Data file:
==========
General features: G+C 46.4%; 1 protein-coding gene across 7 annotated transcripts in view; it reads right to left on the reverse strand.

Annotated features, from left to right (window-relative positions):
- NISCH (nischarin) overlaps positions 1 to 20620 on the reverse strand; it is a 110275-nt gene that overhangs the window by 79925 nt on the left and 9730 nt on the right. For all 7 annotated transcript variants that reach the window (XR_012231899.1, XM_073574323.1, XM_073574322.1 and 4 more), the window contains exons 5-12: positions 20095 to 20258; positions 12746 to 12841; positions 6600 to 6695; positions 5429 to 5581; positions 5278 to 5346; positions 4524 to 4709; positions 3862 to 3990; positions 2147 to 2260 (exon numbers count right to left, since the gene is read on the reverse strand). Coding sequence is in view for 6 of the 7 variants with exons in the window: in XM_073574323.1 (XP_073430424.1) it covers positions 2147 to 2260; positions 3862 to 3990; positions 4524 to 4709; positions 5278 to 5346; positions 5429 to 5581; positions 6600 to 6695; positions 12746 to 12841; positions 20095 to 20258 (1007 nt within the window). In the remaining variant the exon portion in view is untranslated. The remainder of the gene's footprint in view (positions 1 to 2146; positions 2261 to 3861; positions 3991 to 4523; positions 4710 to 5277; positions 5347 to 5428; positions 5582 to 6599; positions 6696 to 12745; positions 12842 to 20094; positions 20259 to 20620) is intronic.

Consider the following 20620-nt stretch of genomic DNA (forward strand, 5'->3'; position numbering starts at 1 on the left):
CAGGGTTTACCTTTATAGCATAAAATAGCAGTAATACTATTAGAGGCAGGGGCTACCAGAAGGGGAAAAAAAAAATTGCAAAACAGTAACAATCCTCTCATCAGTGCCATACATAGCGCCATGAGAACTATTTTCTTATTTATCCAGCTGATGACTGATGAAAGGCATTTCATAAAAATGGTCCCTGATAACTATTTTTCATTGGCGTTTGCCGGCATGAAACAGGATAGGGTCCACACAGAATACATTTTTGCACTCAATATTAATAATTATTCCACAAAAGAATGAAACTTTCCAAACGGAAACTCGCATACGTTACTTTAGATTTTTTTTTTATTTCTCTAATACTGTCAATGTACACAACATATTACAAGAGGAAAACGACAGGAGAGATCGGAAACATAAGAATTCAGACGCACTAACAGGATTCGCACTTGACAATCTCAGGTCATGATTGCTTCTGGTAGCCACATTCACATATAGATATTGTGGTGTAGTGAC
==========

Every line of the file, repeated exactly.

General features: G+C 46.4%; 1 protein-coding gene across 7 annotated transcripts in view; it reads right to left on the reverse strand.

Annotated features, from left to right (window-relative positions):
- NISCH (nischarin) overlaps positions 1 to 20620 on the reverse strand; it is a 110275-nt gene that overhangs the window by 79925 nt on the left and 9730 nt on the right. For all 7 annotated transcript variants that reach the window (XR_012231899.1, XM_073574323.1, XM_073574322.1 and 4 more), the window contains exons 5-12: positions 20095 to 20258; positions 12746 to 12841; positions 6600 to 6695; positions 5429 to 5581; positions 5278 to 5346; positions 4524 to 4709; positions 3862 to 3990; positions 2147 to 2260 (exon numbers count right to left, since the gene is read on the reverse strand). Coding sequence is in view for 6 of the 7 variants with exons in the window: in XM_073574323.1 (XP_073430424.1) it covers positions 2147 to 2260; positions 3862 to 3990; positions 4524 to 4709; positions 5278 to 5346; positions 5429 to 5581; positions 6600 to 6695; positions 12746 to 12841; positions 20095 to 20258 (1007 nt within the window). In the remaining variant the exon portion in view is untranslated. The remainder of the gene's footprint in view (positions 1 to 2146; positions 2261 to 3861; positions 3991 to 4523; positions 4710 to 5277; positions 5347 to 5428; positions 5582 to 6599; positions 6696 to 12745; positions 12842 to 20094; positions 20259 to 20620) is intronic.

Consider the following 20620-nt stretch of genomic DNA (forward strand, 5'->3'; position numbering starts at 1 on the left):
CAGGGTTTACCTTTATAGCATAAAATAGCAGTAATACTATTAGAGGCAGGGGCTACCAGAAGGGGAAAAAAAAAATTGCAAAACAGTAACAATCCTCTCATCAGTGCCATACATAGCGCCATGAGAACTATTTTCTTATTTATCCAGCTGATGACTGATGAAAGGCATTTCATAAAAATGGTCCCTGATAACTATTTTTCATTGGCGTTTGCCGGCATGAAACAGGATAGGGTCCACACAGAATACATTTTTGCACTCAATATTAATAATTATTCCACAAAAGAATGAAACTTTCCAAACGGAAACTCGCATACGTTACTTTAGATTTTTTTTTTATTTCTCTAATACTGTCAATGTACACAACATATTACAAGAGGAAAACGACAGGAGAGATCGGAAACATAAGAATTCAGACGCACTAACAGGATTCGCACTTGACAATCTCAGGTCATGATTGCTTCTGGTAGCCACATTCACATATAGATATTGTGGTGTAGTGAC